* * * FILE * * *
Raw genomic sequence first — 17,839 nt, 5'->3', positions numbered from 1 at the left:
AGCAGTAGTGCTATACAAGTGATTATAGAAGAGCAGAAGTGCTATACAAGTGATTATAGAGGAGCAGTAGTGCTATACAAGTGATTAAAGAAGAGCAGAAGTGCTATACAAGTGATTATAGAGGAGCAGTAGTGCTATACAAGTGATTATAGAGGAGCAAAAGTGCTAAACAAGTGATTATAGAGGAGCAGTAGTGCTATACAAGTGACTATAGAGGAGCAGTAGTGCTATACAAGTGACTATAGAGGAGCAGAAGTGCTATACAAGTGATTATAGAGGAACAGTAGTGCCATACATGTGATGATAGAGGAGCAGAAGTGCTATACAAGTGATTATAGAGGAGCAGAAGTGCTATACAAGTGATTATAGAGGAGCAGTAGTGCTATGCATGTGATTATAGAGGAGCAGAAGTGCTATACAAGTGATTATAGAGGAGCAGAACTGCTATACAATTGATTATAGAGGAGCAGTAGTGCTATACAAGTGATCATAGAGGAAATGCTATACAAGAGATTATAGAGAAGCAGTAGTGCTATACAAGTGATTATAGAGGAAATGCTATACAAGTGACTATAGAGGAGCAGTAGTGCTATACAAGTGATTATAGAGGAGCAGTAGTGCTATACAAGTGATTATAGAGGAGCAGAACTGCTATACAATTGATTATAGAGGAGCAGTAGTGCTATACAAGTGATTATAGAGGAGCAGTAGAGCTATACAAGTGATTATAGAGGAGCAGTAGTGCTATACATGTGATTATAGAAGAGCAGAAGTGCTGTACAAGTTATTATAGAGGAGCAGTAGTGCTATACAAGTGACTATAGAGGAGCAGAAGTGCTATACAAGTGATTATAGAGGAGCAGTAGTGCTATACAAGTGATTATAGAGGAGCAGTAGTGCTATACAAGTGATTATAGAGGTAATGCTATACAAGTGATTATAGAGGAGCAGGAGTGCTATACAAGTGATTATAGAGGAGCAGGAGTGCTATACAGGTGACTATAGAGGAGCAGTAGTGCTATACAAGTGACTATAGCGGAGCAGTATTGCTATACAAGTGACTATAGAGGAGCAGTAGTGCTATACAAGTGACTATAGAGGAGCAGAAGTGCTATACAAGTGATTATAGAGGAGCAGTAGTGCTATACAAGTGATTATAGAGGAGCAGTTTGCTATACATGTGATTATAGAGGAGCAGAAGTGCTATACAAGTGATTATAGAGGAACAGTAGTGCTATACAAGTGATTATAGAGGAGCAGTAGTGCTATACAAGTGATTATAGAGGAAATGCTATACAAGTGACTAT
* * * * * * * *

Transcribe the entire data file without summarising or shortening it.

Raw genomic sequence first — 17,839 nt, 5'->3', positions numbered from 1 at the left:
AGCAGTAGTGCTATACAAGTGATTATAGAAGAGCAGAAGTGCTATACAAGTGATTATAGAGGAGCAGTAGTGCTATACAAGTGATTAAAGAAGAGCAGAAGTGCTATACAAGTGATTATAGAGGAGCAGTAGTGCTATACAAGTGATTATAGAGGAGCAAAAGTGCTAAACAAGTGATTATAGAGGAGCAGTAGTGCTATACAAGTGACTATAGAGGAGCAGTAGTGCTATACAAGTGACTATAGAGGAGCAGAAGTGCTATACAAGTGATTATAGAGGAACAGTAGTGCCATACATGTGATGATAGAGGAGCAGAAGTGCTATACAAGTGATTATAGAGGAGCAGAAGTGCTATACAAGTGATTATAGAGGAGCAGTAGTGCTATGCATGTGATTATAGAGGAGCAGAAGTGCTATACAAGTGATTATAGAGGAGCAGAACTGCTATACAATTGATTATAGAGGAGCAGTAGTGCTATACAAGTGATCATAGAGGAAATGCTATACAAGAGATTATAGAGAAGCAGTAGTGCTATACAAGTGATTATAGAGGAAATGCTATACAAGTGACTATAGAGGAGCAGTAGTGCTATACAAGTGATTATAGAGGAGCAGTAGTGCTATACAAGTGATTATAGAGGAGCAGAACTGCTATACAATTGATTATAGAGGAGCAGTAGTGCTATACAAGTGATTATAGAGGAGCAGTAGAGCTATACAAGTGATTATAGAGGAGCAGTAGTGCTATACATGTGATTATAGAAGAGCAGAAGTGCTGTACAAGTTATTATAGAGGAGCAGTAGTGCTATACAAGTGACTATAGAGGAGCAGAAGTGCTATACAAGTGATTATAGAGGAGCAGTAGTGCTATACAAGTGATTATAGAGGAGCAGTAGTGCTATACAAGTGATTATAGAGGTAATGCTATACAAGTGATTATAGAGGAGCAGGAGTGCTATACAAGTGATTATAGAGGAGCAGGAGTGCTATACAGGTGACTATAGAGGAGCAGTAGTGCTATACAAGTGACTATAGCGGAGCAGTATTGCTATACAAGTGACTATAGAGGAGCAGTAGTGCTATACAAGTGACTATAGAGGAGCAGAAGTGCTATACAAGTGATTATAGAGGAGCAGTAGTGCTATACAAGTGATTATAGAGGAGCAGTTTGCTATACATGTGATTATAGAGGAGCAGAAGTGCTATACAAGTGATTATAGAGGAACAGTAGTGCTATACAAGTGATTATAGAGGAGCAGTAGTGCTATACAAGTGATTATAGAGGAAATGCTATACAAGTGACTAT